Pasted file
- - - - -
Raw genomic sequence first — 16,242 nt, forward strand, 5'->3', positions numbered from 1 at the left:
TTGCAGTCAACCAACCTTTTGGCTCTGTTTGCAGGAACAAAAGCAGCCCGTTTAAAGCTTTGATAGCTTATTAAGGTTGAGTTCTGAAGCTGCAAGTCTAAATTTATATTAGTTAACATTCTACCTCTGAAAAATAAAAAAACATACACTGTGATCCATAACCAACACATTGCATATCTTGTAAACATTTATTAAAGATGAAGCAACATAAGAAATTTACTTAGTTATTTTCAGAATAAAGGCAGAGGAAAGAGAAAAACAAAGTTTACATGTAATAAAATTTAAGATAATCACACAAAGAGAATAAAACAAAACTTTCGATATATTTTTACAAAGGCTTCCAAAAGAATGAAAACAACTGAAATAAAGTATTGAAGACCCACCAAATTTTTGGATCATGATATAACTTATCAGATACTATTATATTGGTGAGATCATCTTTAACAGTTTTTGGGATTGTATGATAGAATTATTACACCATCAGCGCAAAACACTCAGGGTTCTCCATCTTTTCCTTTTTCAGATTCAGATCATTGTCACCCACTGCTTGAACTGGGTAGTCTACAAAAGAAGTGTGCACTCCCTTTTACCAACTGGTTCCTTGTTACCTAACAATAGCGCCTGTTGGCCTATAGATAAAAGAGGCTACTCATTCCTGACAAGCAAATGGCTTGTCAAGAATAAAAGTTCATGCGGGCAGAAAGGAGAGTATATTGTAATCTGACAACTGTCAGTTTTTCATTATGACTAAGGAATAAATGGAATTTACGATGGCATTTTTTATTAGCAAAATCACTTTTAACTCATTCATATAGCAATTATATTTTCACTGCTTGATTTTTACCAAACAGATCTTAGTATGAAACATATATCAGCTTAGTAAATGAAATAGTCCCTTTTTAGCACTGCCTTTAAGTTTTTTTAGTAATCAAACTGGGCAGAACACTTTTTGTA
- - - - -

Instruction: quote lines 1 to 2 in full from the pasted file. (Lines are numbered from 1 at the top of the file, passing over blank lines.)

Raw genomic sequence first — 16,242 nt, forward strand, 5'->3', positions numbered from 1 at the left:
TTGCAGTCAACCAACCTTTTGGCTCTGTTTGCAGGAACAAAAGCAGCCCGTTTAAAGCTTTGATAGCTTATTAAGGTTGAGTTCTGAAGCTGCAAGTCTAAATTTATATTAGTTAACATTCTACCTCTGAAAAATAAAAAAACATACACTGTGATCCATAACCAACACATTGCATATCTTGTAAACATTTATTAAAGATGAAGCAACATAAGAAATTTACTTAGTTATTTTCAGAATAAAGGCAGAGGAAAGAGAAAAACAAAGTTTACATGTAATAAAATTTAAGATAATCACACAAAGAGAATAAAACAAAACTTTCGATATATTTTTACAAAGGCTTCCAAAAGAATGAAAACAACTGAAATAAAGTATTGAAGACCCACCAAATTTTTGGATCATGATATAACTTATCAGATACTATTATATTGGTGAGATCATCTTTAACAGTTTTTGGGATTGTATGATAGAATTATTACACCATCAGCGCAAAACACTCAGGGTTCTCCATCTTTTCCTTTTTCAGATTCAGATCATTGTCACCCACTGCTTGAACTGGGTAGTCTACAAAAGAAGTGTGCACTCCCTTTTACCAACTGGTTCCTTGTTACCTAACAATAGCGCCTGTTGGCCTATAGATAAAAGAGGCTACTCATTCCTGACAAGCAAATGGCTTGTCAAGAATAAAAGTTCATGCGGGCAGAAAGGAGAGTATATTGTAATCTGACAACTGTCAGTTTTTCATTATGACTAAGGAATAAATGGAATTTACGATGGCATTTTTTATTAGCAAAATCACTTTTAACTCATTCATATAGCAATTATATTTTCACTGCTTGATTTTTACCAAACAGATCTTAGTATGAAACATATATCAGCTTAGTAAATGAAATAGTCCCTTTTTAGCACTGCCTTTAAGTTTTTTTAGTAATCAAACTGGGCAGAACACTTTTTGTA